Take this article I wrote for the Guardian on why women need to stop working for free . Or this Huffington Post article by Stacey Harris about how having pink hair changed her business. Or Natalie McNeil’s Forbes article on women and entrepreneurship. None of those articles are about our businesses, but they give us the opportunity to talk about them…within the context of issues people really care about. And when it comes to getting media coverage, this really is the sweet spot.
Do your homework on contacts too; if you want to increase your chances of getting featured, you need to find out the name and email address of the person who can make a decision about whether to run your piece or not. And don’t send pitches to generic email addresses like firstname.lastname@example.org – there’s a good chance no one is reading them.
3. Write a killer email pitch
Most journalists do business by email these days (although it’s fine to call if your idea is time sensitive) so being able to craft a killer pitch is a must.
If you want to increase the chances of your pitch being read, a catchy email subject header is vital…but tread carefully on this one. While it’s tempting to get all clever and show-offy with puns and wordplay, this can actually work against you.
Let’s imagine you run a surf shop, for example, and have invited a personal stylist in to help ‘style’ your customers in the latest beach fashion. While it might be fun to write something like ‘surfing the wave of fashion’ or ‘Wave goodbye to beach fashion blunders’ a busy journalist scanning their inbox will have no idea what your story is about.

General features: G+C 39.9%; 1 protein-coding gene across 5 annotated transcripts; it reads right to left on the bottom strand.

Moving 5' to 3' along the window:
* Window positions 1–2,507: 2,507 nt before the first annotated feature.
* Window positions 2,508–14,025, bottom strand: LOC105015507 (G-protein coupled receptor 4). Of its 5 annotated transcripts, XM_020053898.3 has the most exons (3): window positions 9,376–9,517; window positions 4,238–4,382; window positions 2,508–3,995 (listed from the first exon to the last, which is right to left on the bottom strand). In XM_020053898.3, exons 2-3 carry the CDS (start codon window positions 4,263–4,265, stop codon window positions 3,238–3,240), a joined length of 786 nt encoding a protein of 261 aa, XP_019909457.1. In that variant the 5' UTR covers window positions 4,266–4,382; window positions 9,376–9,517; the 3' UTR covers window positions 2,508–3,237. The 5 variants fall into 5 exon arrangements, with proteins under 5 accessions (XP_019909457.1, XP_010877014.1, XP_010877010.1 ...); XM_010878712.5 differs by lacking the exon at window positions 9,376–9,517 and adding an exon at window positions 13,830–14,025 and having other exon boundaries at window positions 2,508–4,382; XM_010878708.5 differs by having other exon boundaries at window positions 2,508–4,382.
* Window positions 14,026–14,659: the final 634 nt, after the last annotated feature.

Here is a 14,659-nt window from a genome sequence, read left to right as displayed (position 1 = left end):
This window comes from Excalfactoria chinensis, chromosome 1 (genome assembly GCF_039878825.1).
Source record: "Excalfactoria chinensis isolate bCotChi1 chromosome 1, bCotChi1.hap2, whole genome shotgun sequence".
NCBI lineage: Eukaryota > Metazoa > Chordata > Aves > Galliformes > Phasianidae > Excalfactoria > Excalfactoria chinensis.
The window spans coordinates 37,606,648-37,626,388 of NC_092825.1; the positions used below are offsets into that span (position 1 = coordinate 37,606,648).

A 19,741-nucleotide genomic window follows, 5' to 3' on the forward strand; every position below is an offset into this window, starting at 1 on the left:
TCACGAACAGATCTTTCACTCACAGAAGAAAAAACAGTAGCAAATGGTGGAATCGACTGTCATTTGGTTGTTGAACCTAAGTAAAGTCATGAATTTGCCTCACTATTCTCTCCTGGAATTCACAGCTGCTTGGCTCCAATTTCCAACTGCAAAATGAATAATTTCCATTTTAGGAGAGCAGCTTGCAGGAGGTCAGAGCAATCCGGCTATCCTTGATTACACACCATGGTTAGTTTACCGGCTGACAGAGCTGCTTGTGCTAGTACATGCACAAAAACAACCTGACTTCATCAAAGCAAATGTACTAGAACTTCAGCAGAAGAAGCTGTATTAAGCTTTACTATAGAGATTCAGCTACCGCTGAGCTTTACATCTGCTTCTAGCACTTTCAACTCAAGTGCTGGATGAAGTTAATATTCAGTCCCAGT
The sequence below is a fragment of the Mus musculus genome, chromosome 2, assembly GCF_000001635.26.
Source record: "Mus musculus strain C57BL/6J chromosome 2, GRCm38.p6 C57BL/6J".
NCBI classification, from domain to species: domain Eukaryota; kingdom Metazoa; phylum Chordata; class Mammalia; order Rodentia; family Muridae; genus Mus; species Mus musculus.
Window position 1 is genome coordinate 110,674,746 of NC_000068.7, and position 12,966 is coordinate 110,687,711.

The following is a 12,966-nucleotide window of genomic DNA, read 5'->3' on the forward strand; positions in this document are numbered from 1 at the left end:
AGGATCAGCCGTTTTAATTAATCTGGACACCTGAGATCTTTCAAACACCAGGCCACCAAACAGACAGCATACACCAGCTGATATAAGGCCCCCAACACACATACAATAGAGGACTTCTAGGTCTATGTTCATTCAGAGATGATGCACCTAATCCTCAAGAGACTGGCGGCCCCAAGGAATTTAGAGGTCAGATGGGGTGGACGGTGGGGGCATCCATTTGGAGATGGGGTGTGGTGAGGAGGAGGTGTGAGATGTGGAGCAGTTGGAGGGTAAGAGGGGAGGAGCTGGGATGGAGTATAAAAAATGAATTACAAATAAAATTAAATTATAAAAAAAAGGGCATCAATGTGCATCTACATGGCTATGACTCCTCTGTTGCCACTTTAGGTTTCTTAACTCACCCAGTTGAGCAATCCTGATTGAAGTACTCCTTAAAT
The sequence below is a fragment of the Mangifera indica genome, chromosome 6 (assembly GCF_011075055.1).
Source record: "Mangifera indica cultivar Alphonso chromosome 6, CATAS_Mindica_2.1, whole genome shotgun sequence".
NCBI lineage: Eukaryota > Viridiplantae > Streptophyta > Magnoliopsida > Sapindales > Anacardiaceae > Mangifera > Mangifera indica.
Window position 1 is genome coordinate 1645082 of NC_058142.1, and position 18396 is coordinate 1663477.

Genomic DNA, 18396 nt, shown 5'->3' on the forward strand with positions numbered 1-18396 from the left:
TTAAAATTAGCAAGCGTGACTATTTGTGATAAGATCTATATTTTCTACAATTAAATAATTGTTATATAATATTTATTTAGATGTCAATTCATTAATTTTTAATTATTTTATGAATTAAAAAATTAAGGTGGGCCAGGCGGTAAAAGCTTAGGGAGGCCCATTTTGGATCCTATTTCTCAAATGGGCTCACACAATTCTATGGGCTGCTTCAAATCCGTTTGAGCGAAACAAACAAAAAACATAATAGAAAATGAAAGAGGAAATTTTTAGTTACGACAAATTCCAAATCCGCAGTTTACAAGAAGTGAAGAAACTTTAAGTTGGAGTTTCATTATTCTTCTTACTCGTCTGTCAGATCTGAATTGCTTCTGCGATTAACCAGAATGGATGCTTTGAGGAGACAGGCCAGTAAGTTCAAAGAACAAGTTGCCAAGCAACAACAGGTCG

Much better to keep it simple and say: ‘Surf shop holding personal styling sessions for customers’. Oh, and don’t forget to label up your subject header with ‘story idea’ or ‘pitch’ (personally, I prefer the former)
Unless it’s absolutely integral to your story, don’t start your pitch with a history of you and your business (I’d generally leave that until right at the end). Get straight the point e.g.:
Dear First Name
I was wondering if you’d be interested in a writing a piece on the personal styling sessions I’m holding at my surf shop on Monday.’
…then follow up with a couple of paragraphs outlining your idea in more detail. There’s no need to go overboard – they can always ask you for more information if they need it.
Do mention if you can provide pictures (professional photos always go down a treat) and it’s fine to attach a couple with your pitch. Just don’t send massive inbox-storage-eating files.
If you haven’t had a reply after a few days, don’t be afraid to chase. But if you haven’t heard after a couple of nudges, it’s probably a ‘no’ (most journalists move pretty quickly if they’re interested in a story).
And, lastly, don’t be too hard on yourself
It’s not uncommon to get loads of knockbacks – or even get ignored completely – when you first start pitching to the media. But if you’re consistent, consistent – and willing to learn from your mistakes, you will get there in the end. Guaranteed.
Now we want to hear from you! Have you ever been featured on a big website or in print? If so – how’d you do it?